No blog entry about ecommerce is complete without reminding you that designing for mobile is a great email marketing idea. Creating designs that adapt to the display resolution of the reader’s device (also known as Responsive Design) is the best way to get a single message to fit thousands of readers’ unique needs.


    email marketing ideas responsive design
    Putting responsive design to work in your email marketing campaigns isn’t just a nice thing to do for smartphone users. According to GetResponse, 42% of subscribers delete emails that don’t display correctly on mobile phones. Getting on-board with the responsive design trend is simply a smart email marketing idea. Deleted emails won’t lead to clicks or conversions.


    Click-Worthy Calls-to-Action

    You can’t discuss boosting email click rates without talking about calls-to-action (CTAs). By definition, a CTA is the element in your email specifically designed to get users to click–to take action. In general, there are two types of CTA: buttons and in-line hyperlinks.


    So, what is it exactly that makes for a successful, heavily-clicked CTA?


    Messaging
    A CTA is all about telling your users what to do. Keep these two tips in mind when sending that message:



    1. Use Actionable Language – No matter the context, your CTA needs to instruct users. Tell readers what to do with actionable, verb-heavy language. Tell users to ‘click,’ ‘get,’ or ‘redeem,’ giving them a direct course of action to take.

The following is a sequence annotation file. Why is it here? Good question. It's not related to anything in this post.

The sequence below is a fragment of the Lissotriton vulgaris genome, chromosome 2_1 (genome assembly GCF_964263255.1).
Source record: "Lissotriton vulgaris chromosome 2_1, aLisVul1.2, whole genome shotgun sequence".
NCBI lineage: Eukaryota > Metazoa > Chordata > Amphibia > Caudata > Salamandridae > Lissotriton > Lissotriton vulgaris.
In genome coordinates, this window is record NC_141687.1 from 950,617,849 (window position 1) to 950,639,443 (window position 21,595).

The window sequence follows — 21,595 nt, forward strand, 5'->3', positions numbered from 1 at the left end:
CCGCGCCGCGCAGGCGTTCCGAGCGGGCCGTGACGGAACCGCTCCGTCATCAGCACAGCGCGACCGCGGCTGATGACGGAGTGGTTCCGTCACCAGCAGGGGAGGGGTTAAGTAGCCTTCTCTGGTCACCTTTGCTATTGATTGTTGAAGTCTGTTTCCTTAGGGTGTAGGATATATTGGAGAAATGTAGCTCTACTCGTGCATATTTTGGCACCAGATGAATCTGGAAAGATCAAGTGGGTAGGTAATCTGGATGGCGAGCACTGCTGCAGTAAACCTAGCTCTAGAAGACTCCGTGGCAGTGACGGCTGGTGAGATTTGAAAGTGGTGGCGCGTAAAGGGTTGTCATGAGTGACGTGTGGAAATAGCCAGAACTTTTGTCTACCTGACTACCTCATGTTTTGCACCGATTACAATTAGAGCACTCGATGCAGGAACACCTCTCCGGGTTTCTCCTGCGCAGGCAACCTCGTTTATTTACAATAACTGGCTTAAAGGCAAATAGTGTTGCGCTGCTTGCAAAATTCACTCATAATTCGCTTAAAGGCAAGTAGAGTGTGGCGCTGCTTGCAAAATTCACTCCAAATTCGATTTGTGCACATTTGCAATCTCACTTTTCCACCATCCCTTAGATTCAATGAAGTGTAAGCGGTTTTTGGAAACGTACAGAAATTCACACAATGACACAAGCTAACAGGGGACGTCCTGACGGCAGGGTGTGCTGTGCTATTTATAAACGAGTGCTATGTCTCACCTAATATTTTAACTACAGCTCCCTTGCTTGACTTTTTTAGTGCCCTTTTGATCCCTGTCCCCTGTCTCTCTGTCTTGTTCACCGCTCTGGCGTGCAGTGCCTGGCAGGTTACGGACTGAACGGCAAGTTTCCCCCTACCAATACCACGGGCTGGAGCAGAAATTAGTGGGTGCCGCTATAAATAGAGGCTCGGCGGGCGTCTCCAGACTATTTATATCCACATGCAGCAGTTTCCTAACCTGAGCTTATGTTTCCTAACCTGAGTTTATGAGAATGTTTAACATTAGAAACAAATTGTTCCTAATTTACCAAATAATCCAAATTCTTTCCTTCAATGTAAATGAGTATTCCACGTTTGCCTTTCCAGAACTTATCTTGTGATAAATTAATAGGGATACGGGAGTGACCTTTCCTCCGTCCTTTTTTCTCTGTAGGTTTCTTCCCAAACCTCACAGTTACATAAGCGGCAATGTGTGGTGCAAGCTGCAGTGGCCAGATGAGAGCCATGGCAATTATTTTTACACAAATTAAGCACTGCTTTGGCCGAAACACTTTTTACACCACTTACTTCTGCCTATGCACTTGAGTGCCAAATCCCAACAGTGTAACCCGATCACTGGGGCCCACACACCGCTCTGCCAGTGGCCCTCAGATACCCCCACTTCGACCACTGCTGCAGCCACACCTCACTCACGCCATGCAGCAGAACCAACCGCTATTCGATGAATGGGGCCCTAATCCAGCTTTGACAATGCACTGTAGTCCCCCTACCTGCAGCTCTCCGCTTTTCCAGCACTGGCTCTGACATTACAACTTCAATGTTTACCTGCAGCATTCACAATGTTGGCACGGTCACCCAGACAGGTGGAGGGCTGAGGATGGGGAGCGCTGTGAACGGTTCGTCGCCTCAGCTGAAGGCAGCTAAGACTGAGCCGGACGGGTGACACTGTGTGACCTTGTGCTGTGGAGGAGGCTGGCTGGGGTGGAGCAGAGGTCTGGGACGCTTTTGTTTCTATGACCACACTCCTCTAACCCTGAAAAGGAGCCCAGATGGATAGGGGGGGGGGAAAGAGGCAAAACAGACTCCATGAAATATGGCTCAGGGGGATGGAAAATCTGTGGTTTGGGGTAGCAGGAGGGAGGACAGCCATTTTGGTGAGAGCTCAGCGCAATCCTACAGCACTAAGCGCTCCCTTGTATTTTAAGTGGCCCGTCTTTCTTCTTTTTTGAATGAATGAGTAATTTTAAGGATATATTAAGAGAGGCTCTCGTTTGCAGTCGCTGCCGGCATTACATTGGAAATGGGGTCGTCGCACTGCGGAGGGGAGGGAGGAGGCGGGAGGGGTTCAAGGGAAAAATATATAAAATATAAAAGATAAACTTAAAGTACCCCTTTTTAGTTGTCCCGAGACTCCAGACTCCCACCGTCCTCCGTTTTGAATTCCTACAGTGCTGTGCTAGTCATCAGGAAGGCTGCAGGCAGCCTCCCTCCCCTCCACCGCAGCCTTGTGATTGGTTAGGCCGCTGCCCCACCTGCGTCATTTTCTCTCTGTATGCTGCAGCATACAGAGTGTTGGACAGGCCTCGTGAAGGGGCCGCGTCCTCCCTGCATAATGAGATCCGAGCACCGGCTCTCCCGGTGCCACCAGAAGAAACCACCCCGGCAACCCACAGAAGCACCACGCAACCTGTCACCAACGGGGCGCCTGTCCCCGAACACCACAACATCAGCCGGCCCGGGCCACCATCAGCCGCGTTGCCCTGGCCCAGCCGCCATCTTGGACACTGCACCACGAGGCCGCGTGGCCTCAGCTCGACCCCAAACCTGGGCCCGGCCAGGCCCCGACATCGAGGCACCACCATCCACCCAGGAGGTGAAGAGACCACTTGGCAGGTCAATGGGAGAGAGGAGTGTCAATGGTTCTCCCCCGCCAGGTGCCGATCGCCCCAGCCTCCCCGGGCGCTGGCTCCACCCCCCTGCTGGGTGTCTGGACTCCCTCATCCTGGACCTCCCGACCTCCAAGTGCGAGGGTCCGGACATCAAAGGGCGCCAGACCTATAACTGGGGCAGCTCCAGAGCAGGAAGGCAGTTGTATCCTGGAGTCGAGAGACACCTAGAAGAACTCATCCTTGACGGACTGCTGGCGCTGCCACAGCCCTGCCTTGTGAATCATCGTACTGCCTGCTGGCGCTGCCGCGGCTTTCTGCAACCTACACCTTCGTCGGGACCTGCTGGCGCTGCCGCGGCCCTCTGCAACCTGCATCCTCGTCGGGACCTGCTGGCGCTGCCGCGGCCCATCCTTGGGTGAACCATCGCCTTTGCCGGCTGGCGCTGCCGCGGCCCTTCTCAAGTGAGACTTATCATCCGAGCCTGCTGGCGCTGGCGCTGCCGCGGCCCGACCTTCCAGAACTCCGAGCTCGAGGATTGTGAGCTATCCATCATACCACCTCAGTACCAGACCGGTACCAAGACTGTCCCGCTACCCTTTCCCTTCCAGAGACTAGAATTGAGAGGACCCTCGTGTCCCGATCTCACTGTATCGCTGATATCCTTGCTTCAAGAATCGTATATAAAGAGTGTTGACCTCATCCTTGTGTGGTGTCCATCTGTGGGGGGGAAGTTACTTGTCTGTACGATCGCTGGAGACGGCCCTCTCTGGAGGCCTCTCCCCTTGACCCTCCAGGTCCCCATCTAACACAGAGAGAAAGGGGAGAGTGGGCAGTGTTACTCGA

2. Create Intrigue – Just like your messaging strategy, creating a little intrigue is always a great idea. Market with heavy-handed hints instead of telling someone explicitly why they’re clicking your link. Here’s where you want to put interest-building words to work–try ‘exclusive,’ ‘unusual,’ ‘rare,’ and other attractors. These work especially well with button CTAs.

    intrigue_buttons


    Colorful, Contrasting
    To attract attention, your CTAs should contrast in color from the rest of your design. This isn’t to say that your buttons should be blindingly neon against an otherwise muted design, but it should stand distinctly apart.


    color_psych_thumb
    Source: KISSmetrics


    Some marketers will swear by the effectiveness of color psychology. While research has shown that certain behaviors are associated with different hues, it’s also been suggested that these behaviors vary between cultures. We don’t recommend that you ignore the psychology of colors, but we like make decisions from a design standpoint first, using psychology second.


    Positioning
    How many CTAs should you place and where should you put them? While there’s no single solution for the infinite number of possible email designs, there’s a general guideline. Saturate without over-saturating. You want to give your readers a browsing avenue at all times without splitting their attention. If your email is long enough, place a button at the beginning, middle, and end of your message. If you can comfortable see the end of your message from the beginning, omit that middle button.


    How do you know if you’ve struck the proper balance? Simple. Look at the email you’re about to send and squint. Through your fuzzy vision, pay attention to where your eyes move. If your attention moves naturally from one CTA to the next without getting derailed along the way, you’ve got the right idea.


    Of course, the best click rate optimization comes with repeated testing, but these suggestions are a great place to start.